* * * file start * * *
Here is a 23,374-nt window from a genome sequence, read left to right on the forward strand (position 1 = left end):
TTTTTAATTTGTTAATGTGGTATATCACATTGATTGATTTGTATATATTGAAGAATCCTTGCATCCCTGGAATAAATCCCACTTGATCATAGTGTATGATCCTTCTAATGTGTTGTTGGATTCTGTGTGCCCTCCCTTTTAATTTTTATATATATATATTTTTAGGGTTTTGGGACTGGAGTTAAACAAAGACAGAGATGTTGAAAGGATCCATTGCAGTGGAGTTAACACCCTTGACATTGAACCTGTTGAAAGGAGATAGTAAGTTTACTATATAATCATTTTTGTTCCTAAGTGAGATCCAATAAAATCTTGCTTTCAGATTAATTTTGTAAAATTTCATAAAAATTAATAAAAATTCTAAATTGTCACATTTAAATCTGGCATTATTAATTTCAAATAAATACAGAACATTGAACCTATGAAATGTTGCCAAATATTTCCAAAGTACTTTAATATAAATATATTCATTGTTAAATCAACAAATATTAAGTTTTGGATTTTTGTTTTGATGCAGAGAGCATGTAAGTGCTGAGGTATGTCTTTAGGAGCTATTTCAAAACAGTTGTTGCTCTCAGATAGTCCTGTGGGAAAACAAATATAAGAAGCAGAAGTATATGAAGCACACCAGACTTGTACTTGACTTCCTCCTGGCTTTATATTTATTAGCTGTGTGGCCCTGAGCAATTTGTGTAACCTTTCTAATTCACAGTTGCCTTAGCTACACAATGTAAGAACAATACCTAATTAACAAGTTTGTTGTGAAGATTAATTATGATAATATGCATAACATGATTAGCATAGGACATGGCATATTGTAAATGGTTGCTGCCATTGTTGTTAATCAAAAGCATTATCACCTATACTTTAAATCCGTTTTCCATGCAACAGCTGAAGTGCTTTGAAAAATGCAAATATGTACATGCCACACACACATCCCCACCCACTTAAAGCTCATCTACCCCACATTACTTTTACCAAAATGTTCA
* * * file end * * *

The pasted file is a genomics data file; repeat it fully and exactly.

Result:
Here is a 23,374-nt window from a genome sequence, read left to right on the forward strand (position 1 = left end):
TTTTTAATTTGTTAATGTGGTATATCACATTGATTGATTTGTATATATTGAAGAATCCTTGCATCCCTGGAATAAATCCCACTTGATCATAGTGTATGATCCTTCTAATGTGTTGTTGGATTCTGTGTGCCCTCCCTTTTAATTTTTATATATATATATTTTTAGGGTTTTGGGACTGGAGTTAAACAAAGACAGAGATGTTGAAAGGATCCATTGCAGTGGAGTTAACACCCTTGACATTGAACCTGTTGAAAGGAGATAGTAAGTTTACTATATAATCATTTTTGTTCCTAAGTGAGATCCAATAAAATCTTGCTTTCAGATTAATTTTGTAAAATTTCATAAAAATTAATAAAAATTCTAAATTGTCACATTTAAATCTGGCATTATTAATTTCAAATAAATACAGAACATTGAACCTATGAAATGTTGCCAAATATTTCCAAAGTACTTTAATATAAATATATTCATTGTTAAATCAACAAATATTAAGTTTTGGATTTTTGTTTTGATGCAGAGAGCATGTAAGTGCTGAGGTATGTCTTTAGGAGCTATTTCAAAACAGTTGTTGCTCTCAGATAGTCCTGTGGGAAAACAAATATAAGAAGCAGAAGTATATGAAGCACACCAGACTTGTACTTGACTTCCTCCTGGCTTTATATTTATTAGCTGTGTGGCCCTGAGCAATTTGTGTAACCTTTCTAATTCACAGTTGCCTTAGCTACACAATGTAAGAACAATACCTAATTAACAAGTTTGTTGTGAAGATTAATTATGATAATATGCATAACATGATTAGCATAGGACATGGCATATTGTAAATGGTTGCTGCCATTGTTGTTAATCAAAAGCATTATCACCTATACTTTAAATCCGTTTTCCATGCAACAGCTGAAGTGCTTTGAAAAATGCAAATATGTACATGCCACACACACATCCCCACCCACTTAAAGCTCATCTACCCCACATTACTTTTACCAAAATGTTCA